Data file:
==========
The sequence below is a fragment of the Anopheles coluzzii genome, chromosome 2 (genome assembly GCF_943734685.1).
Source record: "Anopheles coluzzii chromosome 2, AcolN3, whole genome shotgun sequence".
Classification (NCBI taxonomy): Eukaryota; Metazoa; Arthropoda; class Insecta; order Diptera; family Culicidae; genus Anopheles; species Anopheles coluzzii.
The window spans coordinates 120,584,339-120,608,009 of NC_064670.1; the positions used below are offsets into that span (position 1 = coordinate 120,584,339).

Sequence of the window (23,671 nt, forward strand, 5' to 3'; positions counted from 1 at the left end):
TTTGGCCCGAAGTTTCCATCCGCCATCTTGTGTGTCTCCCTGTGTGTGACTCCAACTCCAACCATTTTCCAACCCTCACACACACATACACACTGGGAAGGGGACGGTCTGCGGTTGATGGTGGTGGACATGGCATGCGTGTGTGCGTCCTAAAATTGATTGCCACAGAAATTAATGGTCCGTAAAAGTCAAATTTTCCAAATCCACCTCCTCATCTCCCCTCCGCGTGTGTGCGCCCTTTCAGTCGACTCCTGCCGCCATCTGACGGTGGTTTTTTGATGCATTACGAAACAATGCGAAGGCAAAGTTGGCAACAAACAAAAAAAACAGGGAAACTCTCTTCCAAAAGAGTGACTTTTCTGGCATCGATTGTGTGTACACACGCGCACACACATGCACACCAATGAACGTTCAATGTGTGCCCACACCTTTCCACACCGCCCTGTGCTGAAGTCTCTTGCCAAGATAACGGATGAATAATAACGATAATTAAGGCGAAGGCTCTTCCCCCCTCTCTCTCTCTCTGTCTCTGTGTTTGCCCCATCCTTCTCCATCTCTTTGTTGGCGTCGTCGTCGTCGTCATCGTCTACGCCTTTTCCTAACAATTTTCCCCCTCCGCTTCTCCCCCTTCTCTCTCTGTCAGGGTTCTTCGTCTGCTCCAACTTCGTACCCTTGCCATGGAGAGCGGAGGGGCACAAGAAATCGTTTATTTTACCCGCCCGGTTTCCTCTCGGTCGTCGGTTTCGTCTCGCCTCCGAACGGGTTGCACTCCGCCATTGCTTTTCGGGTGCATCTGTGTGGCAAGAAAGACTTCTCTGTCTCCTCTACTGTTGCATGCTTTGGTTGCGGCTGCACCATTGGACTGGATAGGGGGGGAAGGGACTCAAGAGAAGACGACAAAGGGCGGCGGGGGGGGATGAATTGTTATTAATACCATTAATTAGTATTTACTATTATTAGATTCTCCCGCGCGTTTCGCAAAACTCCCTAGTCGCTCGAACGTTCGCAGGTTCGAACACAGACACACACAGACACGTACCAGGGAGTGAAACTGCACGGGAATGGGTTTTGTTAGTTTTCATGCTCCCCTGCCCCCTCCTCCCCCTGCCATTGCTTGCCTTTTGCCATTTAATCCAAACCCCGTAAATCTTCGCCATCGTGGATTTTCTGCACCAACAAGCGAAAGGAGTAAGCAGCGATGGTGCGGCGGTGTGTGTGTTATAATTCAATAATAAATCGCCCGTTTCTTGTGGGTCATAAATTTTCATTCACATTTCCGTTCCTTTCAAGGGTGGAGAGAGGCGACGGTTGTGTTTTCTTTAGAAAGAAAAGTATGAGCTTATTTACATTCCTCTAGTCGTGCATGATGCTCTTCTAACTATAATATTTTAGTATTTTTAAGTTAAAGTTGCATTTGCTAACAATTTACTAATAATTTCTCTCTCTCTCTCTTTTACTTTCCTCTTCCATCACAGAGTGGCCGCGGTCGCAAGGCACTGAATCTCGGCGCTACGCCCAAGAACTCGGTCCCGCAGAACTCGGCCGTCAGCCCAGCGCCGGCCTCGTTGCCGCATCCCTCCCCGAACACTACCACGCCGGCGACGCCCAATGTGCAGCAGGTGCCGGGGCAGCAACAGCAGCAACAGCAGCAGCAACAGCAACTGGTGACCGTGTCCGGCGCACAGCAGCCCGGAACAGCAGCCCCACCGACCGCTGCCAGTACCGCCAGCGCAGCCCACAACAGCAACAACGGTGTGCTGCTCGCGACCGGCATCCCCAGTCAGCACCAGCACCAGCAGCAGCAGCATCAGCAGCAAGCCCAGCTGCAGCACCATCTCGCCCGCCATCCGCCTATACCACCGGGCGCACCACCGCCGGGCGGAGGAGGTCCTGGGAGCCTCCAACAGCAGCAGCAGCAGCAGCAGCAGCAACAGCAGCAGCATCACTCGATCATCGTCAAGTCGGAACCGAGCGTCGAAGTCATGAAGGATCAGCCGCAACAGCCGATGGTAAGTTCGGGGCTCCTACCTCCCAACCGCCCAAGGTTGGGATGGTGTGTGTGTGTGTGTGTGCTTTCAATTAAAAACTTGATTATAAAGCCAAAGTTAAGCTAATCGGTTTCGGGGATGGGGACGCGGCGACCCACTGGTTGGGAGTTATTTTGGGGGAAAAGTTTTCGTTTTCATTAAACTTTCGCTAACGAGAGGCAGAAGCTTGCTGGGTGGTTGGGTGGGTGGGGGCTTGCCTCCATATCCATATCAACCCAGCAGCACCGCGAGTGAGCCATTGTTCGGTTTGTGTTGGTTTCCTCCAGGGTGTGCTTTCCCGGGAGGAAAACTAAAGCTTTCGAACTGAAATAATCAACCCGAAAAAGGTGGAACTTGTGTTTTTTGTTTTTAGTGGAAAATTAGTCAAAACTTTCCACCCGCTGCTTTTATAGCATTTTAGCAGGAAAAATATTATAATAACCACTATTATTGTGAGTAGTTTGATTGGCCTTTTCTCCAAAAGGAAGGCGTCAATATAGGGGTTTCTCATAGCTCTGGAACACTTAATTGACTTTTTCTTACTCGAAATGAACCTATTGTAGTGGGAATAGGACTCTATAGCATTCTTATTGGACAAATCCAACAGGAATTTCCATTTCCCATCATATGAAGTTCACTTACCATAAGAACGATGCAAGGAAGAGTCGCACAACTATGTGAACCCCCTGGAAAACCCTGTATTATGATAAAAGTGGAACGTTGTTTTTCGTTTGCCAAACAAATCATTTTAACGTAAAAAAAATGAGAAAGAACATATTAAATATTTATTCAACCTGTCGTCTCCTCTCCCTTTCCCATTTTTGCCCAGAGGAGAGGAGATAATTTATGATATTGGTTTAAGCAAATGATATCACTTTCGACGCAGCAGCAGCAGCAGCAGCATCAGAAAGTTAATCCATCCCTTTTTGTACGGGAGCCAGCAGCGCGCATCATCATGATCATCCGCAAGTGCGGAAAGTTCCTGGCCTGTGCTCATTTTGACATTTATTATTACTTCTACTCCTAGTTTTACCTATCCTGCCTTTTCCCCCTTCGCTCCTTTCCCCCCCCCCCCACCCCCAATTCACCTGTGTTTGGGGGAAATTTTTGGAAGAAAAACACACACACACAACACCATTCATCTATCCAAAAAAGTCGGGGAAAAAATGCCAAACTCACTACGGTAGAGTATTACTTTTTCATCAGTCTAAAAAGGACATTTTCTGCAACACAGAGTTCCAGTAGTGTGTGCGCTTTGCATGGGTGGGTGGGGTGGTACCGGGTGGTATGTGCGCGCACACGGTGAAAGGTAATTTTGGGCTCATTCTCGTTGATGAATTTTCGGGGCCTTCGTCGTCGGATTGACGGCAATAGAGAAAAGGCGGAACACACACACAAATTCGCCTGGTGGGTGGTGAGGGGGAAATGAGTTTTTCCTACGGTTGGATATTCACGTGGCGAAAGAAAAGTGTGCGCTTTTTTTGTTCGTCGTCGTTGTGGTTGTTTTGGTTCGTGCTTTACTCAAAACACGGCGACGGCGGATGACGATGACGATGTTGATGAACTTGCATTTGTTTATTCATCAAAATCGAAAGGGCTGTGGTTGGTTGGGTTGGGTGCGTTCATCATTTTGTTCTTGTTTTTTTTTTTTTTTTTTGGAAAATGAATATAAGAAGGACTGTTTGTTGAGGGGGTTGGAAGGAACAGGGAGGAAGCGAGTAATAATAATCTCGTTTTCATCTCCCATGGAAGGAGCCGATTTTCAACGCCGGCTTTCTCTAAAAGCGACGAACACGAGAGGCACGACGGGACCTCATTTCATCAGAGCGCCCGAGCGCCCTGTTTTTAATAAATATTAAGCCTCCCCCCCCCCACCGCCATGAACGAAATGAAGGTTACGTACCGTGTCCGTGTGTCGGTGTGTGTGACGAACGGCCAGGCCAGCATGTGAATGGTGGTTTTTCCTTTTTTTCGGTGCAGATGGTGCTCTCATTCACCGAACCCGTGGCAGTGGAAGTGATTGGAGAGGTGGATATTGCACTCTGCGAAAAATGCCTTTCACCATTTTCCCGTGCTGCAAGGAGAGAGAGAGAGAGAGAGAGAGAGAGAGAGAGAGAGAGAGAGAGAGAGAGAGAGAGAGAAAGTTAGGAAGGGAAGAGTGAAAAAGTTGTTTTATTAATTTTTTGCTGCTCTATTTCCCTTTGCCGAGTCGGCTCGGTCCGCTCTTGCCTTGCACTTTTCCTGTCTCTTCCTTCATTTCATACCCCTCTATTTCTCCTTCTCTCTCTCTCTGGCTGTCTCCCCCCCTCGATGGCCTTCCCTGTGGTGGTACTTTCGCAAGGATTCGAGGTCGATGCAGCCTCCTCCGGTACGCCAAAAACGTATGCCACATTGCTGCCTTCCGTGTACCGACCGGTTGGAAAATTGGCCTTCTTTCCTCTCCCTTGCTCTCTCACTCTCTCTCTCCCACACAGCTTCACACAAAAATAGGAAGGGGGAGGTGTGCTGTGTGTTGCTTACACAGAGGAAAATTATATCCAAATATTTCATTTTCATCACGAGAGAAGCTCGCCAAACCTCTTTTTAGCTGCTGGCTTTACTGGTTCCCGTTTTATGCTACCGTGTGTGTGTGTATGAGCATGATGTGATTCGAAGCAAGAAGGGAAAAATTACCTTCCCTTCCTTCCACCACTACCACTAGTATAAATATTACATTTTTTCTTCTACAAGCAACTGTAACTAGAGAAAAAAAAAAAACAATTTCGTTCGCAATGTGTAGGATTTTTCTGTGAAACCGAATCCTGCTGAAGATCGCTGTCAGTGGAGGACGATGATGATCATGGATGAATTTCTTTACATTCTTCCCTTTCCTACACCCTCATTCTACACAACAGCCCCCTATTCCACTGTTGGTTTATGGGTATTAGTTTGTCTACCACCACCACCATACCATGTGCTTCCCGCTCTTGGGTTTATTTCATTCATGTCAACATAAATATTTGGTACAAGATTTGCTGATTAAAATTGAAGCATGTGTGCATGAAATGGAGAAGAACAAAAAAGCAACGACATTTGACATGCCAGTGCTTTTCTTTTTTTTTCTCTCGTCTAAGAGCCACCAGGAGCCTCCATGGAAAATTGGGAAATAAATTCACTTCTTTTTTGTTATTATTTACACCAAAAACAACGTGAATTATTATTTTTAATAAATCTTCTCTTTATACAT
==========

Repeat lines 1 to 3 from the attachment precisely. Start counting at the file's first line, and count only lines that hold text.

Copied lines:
The sequence below is a fragment of the Anopheles coluzzii genome, chromosome 2 (genome assembly GCF_943734685.1).
Source record: "Anopheles coluzzii chromosome 2, AcolN3, whole genome shotgun sequence".
Classification (NCBI taxonomy): Eukaryota; Metazoa; Arthropoda; class Insecta; order Diptera; family Culicidae; genus Anopheles; species Anopheles coluzzii.